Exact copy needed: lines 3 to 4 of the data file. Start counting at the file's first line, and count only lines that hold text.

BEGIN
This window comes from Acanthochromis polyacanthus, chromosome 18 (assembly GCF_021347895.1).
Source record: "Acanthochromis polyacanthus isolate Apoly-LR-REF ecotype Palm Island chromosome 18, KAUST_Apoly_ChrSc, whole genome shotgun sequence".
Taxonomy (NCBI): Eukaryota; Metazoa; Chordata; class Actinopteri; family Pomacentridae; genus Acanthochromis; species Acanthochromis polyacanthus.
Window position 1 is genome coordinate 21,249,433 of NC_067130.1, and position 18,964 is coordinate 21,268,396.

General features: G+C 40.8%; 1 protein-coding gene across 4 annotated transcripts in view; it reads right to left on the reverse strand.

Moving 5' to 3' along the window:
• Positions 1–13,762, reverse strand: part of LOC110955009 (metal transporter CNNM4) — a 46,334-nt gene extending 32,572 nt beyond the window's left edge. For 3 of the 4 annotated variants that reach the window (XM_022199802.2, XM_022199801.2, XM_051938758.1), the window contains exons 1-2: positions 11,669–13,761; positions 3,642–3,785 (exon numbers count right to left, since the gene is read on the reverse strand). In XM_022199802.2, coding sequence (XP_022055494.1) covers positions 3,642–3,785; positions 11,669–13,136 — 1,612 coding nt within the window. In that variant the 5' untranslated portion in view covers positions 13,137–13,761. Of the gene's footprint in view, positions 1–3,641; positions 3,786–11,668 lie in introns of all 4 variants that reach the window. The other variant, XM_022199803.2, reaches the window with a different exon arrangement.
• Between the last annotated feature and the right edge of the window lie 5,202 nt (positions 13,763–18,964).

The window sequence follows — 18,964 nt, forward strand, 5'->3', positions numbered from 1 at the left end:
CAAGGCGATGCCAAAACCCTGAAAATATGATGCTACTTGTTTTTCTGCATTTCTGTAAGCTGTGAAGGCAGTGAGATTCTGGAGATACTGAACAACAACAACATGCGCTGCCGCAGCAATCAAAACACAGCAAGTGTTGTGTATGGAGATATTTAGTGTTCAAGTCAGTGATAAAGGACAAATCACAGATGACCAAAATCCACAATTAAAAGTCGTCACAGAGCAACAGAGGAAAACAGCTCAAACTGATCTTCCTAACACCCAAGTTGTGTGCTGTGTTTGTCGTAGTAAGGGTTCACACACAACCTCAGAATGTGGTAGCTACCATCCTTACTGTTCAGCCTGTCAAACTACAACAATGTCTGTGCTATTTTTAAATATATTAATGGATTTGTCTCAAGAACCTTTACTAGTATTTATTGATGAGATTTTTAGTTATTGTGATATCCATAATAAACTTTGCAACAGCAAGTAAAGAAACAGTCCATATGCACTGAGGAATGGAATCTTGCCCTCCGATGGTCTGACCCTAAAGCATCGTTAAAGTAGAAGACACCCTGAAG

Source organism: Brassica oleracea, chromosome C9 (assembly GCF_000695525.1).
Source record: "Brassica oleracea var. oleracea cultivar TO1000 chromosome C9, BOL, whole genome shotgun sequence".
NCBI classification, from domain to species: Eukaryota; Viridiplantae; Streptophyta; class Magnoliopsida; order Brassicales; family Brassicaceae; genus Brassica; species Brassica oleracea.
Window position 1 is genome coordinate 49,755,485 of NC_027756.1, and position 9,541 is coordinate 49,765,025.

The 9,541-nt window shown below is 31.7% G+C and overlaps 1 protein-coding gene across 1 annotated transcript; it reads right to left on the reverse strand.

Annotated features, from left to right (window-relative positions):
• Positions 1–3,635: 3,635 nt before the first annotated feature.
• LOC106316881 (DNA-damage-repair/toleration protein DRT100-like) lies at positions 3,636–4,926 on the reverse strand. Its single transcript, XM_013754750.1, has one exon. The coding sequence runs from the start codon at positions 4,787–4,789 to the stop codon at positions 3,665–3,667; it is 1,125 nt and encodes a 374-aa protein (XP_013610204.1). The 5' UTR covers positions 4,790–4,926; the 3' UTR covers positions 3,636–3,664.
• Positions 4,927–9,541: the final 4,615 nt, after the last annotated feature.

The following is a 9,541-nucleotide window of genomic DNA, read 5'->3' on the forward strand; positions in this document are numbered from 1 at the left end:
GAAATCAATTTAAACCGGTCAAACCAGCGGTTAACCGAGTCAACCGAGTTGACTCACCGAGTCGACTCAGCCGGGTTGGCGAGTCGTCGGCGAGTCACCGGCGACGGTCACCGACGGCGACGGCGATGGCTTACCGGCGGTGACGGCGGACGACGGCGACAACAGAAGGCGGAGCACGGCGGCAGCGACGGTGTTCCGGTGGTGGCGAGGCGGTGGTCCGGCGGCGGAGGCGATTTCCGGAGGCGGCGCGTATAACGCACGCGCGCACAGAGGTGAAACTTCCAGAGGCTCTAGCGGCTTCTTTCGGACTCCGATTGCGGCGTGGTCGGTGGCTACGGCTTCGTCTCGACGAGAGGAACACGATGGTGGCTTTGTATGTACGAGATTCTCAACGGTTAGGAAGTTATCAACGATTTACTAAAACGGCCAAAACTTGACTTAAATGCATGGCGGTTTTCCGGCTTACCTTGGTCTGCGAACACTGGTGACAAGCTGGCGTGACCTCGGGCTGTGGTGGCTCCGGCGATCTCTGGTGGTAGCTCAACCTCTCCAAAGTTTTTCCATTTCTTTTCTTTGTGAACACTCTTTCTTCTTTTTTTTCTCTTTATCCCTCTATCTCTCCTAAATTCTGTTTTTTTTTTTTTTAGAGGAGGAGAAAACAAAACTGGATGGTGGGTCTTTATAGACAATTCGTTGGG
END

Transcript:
Taxonomy (NCBI): Eukaryota; Metazoa; Chordata; class Actinopteri; family Pomacentridae; genus Acanthochromis; species Acanthochromis polyacanthus.
Window position 1 is genome coordinate 21,249,433 of NC_067130.1, and position 18,964 is coordinate 21,268,396.